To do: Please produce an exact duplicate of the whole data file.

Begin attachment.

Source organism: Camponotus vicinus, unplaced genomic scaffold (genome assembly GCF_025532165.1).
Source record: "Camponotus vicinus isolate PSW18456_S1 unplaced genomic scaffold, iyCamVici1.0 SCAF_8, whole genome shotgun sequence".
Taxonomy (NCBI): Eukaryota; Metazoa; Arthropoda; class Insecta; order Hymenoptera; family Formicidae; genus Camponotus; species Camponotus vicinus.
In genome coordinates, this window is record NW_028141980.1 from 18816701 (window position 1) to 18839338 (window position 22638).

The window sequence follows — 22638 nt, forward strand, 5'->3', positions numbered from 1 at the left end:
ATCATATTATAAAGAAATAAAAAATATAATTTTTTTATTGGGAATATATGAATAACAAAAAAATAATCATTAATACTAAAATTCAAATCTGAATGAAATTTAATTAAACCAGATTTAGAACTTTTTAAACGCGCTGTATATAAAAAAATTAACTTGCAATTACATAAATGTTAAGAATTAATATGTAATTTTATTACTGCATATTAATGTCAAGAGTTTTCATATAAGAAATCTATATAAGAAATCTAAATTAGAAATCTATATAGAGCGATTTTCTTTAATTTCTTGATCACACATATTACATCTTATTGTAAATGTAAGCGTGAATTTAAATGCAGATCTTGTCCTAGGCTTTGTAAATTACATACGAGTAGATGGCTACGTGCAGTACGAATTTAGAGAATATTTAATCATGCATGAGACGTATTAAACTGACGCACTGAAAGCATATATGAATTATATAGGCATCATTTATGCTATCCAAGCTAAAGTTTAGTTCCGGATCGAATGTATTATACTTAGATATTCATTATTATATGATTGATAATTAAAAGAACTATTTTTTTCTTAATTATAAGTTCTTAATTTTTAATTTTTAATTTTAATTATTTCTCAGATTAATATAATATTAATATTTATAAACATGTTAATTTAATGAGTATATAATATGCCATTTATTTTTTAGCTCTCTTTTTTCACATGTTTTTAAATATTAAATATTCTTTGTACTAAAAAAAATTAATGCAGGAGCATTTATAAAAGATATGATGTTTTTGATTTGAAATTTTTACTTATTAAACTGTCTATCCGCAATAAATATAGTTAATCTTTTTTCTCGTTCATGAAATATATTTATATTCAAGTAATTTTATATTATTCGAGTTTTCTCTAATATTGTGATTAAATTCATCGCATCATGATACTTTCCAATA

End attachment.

Source organism: Camponotus vicinus, unplaced genomic scaffold (genome assembly GCF_025532165.1).
Source record: "Camponotus vicinus isolate PSW18456_S1 unplaced genomic scaffold, iyCamVici1.0 SCAF_8, whole genome shotgun sequence".
Taxonomy (NCBI): Eukaryota; Metazoa; Arthropoda; class Insecta; order Hymenoptera; family Formicidae; genus Camponotus; species Camponotus vicinus.
In genome coordinates, this window is record NW_028141980.1 from 18816701 (window position 1) to 18839338 (window position 22638).

The window sequence follows — 22638 nt, forward strand, 5'->3', positions numbered from 1 at the left end:
ATCATATTATAAAGAAATAAAAAATATAATTTTTTTATTGGGAATATATGAATAACAAAAAAATAATCATTAATACTAAAATTCAAATCTGAATGAAATTTAATTAAACCAGATTTAGAACTTTTTAAACGCGCTGTATATAAAAAAATTAACTTGCAATTACATAAATGTTAAGAATTAATATGTAATTTTATTACTGCATATTAATGTCAAGAGTTTTCATATAAGAAATCTATATAAGAAATCTAAATTAGAAATCTATATAGAGCGATTTTCTTTAATTTCTTGATCACACATATTACATCTTATTGTAAATGTAAGCGTGAATTTAAATGCAGATCTTGTCCTAGGCTTTGTAAATTACATACGAGTAGATGGCTACGTGCAGTACGAATTTAGAGAATATTTAATCATGCATGAGACGTATTAAACTGACGCACTGAAAGCATATATGAATTATATAGGCATCATTTATGCTATCCAAGCTAAAGTTTAGTTCCGGATCGAATGTATTATACTTAGATATTCATTATTATATGATTGATAATTAAAAGAACTATTTTTTTCTTAATTATAAGTTCTTAATTTTTAATTTTTAATTTTAATTATTTCTCAGATTAATATAATATTAATATTTATAAACATGTTAATTTAATGAGTATATAATATGCCATTTATTTTTTAGCTCTCTTTTTTCACATGTTTTTAAATATTAAATATTCTTTGTACTAAAAAAAATTAATGCAGGAGCATTTATAAAAGATATGATGTTTTTGATTTGAAATTTTTACTTATTAAACTGTCTATCCGCAATAAATATAGTTAATCTTTTTTCTCGTTCATGAAATATATTTATATTCAAGTAATTTTATATTATTCGAGTTTTCTCTAATATTGTGATTAAATTCATCGCATCATGATACTTTCCAATA